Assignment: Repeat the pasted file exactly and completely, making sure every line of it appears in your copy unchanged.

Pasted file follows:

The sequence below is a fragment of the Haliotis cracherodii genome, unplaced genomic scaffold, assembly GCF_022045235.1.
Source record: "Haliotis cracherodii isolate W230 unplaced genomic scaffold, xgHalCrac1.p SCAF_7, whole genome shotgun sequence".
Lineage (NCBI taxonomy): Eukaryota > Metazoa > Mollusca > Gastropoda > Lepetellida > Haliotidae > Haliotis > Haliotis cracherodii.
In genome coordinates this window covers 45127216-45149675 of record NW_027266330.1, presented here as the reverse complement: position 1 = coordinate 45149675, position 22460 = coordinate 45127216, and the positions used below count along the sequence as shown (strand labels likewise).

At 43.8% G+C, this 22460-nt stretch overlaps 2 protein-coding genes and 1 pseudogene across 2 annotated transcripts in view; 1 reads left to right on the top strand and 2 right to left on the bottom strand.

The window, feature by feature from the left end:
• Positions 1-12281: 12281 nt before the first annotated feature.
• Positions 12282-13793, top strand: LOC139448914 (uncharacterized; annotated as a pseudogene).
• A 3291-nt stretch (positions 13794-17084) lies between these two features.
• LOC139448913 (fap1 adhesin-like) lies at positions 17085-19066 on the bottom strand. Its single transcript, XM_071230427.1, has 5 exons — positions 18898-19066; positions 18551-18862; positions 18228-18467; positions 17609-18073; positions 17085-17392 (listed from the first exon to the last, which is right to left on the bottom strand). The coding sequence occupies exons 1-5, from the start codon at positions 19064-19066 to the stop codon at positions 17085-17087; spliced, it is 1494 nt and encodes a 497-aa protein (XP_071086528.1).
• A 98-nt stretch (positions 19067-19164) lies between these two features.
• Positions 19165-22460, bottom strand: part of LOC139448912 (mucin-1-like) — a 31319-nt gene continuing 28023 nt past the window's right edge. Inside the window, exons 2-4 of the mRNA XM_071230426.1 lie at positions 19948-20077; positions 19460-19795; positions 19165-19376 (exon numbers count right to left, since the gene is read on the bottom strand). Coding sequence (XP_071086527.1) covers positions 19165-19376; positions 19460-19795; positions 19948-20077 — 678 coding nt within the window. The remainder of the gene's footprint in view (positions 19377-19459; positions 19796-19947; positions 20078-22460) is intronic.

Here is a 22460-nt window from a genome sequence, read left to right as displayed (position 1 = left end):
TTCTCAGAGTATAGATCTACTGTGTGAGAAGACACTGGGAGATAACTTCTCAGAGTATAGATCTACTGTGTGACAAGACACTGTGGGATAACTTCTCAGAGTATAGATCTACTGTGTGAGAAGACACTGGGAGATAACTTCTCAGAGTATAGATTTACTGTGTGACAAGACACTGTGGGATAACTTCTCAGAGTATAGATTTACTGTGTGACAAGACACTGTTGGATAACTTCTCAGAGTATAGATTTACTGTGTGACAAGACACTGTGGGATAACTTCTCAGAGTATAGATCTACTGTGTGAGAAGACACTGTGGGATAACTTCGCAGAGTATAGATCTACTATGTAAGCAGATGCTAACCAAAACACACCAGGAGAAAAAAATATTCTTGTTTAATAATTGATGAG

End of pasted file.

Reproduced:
The sequence below is a fragment of the Haliotis cracherodii genome, unplaced genomic scaffold, assembly GCF_022045235.1.
Source record: "Haliotis cracherodii isolate W230 unplaced genomic scaffold, xgHalCrac1.p SCAF_7, whole genome shotgun sequence".
Lineage (NCBI taxonomy): Eukaryota > Metazoa > Mollusca > Gastropoda > Lepetellida > Haliotidae > Haliotis > Haliotis cracherodii.
In genome coordinates this window covers 45127216-45149675 of record NW_027266330.1, presented here as the reverse complement: position 1 = coordinate 45149675, position 22460 = coordinate 45127216, and the positions used below count along the sequence as shown (strand labels likewise).

At 43.8% G+C, this 22460-nt stretch overlaps 2 protein-coding genes and 1 pseudogene across 2 annotated transcripts in view; 1 reads left to right on the top strand and 2 right to left on the bottom strand.

The window, feature by feature from the left end:
• Positions 1-12281: 12281 nt before the first annotated feature.
• Positions 12282-13793, top strand: LOC139448914 (uncharacterized; annotated as a pseudogene).
• A 3291-nt stretch (positions 13794-17084) lies between these two features.
• LOC139448913 (fap1 adhesin-like) lies at positions 17085-19066 on the bottom strand. Its single transcript, XM_071230427.1, has 5 exons — positions 18898-19066; positions 18551-18862; positions 18228-18467; positions 17609-18073; positions 17085-17392 (listed from the first exon to the last, which is right to left on the bottom strand). The coding sequence occupies exons 1-5, from the start codon at positions 19064-19066 to the stop codon at positions 17085-17087; spliced, it is 1494 nt and encodes a 497-aa protein (XP_071086528.1).
• A 98-nt stretch (positions 19067-19164) lies between these two features.
• Positions 19165-22460, bottom strand: part of LOC139448912 (mucin-1-like) — a 31319-nt gene continuing 28023 nt past the window's right edge. Inside the window, exons 2-4 of the mRNA XM_071230426.1 lie at positions 19948-20077; positions 19460-19795; positions 19165-19376 (exon numbers count right to left, since the gene is read on the bottom strand). Coding sequence (XP_071086527.1) covers positions 19165-19376; positions 19460-19795; positions 19948-20077 — 678 coding nt within the window. The remainder of the gene's footprint in view (positions 19377-19459; positions 19796-19947; positions 20078-22460) is intronic.

Here is a 22460-nt window from a genome sequence, read left to right as displayed (position 1 = left end):
TTCTCAGAGTATAGATCTACTGTGTGAGAAGACACTGGGAGATAACTTCTCAGAGTATAGATCTACTGTGTGACAAGACACTGTGGGATAACTTCTCAGAGTATAGATCTACTGTGTGAGAAGACACTGGGAGATAACTTCTCAGAGTATAGATTTACTGTGTGACAAGACACTGTGGGATAACTTCTCAGAGTATAGATTTACTGTGTGACAAGACACTGTTGGATAACTTCTCAGAGTATAGATTTACTGTGTGACAAGACACTGTGGGATAACTTCTCAGAGTATAGATCTACTGTGTGAGAAGACACTGTGGGATAACTTCGCAGAGTATAGATCTACTATGTAAGCAGATGCTAACCAAAACACACCAGGAGAAAAAAATATTCTTGTTTAATAATTGATGAG